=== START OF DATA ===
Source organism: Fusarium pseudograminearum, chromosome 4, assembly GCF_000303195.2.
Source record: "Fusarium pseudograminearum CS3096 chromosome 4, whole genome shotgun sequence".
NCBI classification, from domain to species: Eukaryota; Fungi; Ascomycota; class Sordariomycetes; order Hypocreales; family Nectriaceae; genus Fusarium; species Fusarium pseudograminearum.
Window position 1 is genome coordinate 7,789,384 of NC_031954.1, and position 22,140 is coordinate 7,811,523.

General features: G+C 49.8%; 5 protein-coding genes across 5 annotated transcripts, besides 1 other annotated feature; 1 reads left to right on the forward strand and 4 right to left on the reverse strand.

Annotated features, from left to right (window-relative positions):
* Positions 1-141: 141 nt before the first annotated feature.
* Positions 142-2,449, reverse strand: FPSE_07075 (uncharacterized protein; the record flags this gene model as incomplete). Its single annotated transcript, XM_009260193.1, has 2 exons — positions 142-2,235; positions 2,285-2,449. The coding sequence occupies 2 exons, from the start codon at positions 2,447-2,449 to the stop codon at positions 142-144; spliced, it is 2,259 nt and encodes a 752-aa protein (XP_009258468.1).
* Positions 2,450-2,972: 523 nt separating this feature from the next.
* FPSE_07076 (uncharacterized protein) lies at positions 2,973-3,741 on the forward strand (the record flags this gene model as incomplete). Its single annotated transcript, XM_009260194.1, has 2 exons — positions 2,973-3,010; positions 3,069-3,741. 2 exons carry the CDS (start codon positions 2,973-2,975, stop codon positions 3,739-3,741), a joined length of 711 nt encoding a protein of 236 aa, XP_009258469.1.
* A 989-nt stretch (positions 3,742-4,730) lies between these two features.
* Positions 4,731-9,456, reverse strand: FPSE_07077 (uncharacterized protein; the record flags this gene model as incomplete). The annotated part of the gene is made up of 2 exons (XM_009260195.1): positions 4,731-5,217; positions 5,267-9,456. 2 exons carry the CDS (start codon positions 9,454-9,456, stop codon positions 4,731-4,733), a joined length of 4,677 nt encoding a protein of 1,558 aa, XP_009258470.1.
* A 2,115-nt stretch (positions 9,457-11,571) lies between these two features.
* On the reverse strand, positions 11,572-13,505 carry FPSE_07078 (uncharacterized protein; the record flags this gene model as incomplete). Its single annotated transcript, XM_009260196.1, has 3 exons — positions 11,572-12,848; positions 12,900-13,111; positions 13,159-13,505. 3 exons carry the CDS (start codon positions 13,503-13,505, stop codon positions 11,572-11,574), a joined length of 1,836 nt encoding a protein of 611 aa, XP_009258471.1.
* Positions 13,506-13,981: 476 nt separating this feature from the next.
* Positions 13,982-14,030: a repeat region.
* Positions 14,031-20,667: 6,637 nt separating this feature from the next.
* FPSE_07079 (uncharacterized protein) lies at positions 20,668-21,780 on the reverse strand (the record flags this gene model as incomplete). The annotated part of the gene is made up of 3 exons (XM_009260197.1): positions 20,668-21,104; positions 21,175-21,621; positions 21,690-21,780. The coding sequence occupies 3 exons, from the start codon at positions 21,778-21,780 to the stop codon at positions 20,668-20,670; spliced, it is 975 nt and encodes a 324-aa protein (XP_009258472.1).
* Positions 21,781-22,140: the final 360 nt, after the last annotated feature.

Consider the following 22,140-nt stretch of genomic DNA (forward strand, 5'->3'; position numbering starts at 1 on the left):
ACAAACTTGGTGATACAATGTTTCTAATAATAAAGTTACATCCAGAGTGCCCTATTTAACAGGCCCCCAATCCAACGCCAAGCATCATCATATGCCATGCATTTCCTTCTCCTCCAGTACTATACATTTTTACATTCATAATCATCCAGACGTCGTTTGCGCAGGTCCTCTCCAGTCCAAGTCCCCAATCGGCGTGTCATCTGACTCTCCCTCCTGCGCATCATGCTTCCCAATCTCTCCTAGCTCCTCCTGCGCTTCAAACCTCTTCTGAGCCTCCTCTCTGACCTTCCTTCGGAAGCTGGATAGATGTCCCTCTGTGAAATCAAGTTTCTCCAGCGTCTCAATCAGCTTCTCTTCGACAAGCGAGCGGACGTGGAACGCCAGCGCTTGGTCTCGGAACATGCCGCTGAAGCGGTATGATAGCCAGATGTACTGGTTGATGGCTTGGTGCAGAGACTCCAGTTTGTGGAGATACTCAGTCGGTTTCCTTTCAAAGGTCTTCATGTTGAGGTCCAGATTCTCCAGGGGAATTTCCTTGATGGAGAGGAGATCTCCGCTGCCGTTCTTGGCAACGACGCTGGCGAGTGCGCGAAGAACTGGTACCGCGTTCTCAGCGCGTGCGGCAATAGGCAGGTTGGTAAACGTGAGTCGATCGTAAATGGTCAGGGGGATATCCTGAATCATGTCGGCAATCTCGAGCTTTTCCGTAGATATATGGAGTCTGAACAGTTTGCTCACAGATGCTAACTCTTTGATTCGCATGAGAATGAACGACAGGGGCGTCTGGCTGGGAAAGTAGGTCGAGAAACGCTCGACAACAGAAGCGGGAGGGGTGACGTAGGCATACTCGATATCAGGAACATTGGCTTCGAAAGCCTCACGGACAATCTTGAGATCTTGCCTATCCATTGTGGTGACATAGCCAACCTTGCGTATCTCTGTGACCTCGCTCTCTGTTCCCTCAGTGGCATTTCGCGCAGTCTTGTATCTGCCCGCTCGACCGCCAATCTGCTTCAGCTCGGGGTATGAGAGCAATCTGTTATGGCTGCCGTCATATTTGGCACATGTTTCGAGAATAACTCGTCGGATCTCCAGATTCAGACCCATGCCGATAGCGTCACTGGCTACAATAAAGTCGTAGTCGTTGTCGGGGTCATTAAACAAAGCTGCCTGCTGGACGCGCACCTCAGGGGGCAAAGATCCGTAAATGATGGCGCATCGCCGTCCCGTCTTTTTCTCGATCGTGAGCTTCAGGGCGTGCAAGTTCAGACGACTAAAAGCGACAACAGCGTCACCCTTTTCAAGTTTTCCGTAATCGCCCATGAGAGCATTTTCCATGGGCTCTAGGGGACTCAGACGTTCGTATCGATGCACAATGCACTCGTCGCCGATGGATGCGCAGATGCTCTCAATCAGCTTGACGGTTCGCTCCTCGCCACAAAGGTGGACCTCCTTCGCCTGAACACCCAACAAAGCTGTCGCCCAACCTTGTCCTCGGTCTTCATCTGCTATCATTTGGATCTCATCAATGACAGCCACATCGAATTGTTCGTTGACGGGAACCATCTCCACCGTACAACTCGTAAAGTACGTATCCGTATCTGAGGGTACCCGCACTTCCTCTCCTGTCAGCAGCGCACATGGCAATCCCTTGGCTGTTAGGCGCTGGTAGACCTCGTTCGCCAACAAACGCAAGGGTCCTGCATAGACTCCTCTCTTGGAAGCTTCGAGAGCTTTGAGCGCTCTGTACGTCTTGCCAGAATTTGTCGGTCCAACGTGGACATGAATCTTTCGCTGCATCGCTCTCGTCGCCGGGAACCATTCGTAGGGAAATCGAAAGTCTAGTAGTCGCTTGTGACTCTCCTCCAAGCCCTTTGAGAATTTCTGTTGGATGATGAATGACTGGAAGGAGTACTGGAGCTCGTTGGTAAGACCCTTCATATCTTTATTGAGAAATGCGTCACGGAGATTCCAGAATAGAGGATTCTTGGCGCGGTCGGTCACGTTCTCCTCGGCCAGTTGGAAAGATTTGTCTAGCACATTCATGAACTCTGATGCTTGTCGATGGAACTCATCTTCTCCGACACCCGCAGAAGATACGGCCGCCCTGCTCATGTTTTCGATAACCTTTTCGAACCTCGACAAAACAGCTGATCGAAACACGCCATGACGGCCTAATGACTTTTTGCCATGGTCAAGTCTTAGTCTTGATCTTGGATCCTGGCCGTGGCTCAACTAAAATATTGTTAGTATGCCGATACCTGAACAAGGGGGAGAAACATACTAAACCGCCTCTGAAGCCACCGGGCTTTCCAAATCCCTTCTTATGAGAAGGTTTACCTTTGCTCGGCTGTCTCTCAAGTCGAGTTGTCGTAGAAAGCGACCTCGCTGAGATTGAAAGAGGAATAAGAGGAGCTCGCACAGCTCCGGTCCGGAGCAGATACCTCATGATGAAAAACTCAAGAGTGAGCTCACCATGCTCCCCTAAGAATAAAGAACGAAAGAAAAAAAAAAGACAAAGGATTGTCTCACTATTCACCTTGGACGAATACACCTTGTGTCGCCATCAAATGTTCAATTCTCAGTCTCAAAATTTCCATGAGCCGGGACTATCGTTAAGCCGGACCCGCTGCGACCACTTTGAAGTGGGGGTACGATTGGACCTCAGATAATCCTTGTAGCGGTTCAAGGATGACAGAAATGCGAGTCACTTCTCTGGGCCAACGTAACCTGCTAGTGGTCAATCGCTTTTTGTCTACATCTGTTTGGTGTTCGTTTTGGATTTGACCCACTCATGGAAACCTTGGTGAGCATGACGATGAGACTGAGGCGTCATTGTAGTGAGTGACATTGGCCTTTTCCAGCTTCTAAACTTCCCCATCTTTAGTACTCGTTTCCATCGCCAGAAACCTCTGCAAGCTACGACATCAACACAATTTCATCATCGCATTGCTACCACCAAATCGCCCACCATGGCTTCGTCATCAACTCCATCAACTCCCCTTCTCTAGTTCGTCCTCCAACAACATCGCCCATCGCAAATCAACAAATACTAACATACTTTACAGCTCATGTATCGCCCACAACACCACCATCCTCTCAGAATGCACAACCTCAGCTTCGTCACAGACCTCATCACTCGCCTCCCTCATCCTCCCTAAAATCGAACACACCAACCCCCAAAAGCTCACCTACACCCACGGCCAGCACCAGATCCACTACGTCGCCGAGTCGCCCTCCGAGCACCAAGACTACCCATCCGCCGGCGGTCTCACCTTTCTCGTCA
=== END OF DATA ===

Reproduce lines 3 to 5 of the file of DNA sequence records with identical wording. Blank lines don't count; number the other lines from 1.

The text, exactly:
NCBI classification, from domain to species: Eukaryota; Fungi; Ascomycota; class Sordariomycetes; order Hypocreales; family Nectriaceae; genus Fusarium; species Fusarium pseudograminearum.
Window position 1 is genome coordinate 7,789,384 of NC_031954.1, and position 22,140 is coordinate 7,811,523.

General features: G+C 49.8%; 5 protein-coding genes across 5 annotated transcripts, besides 1 other annotated feature; 1 reads left to right on the forward strand and 4 right to left on the reverse strand.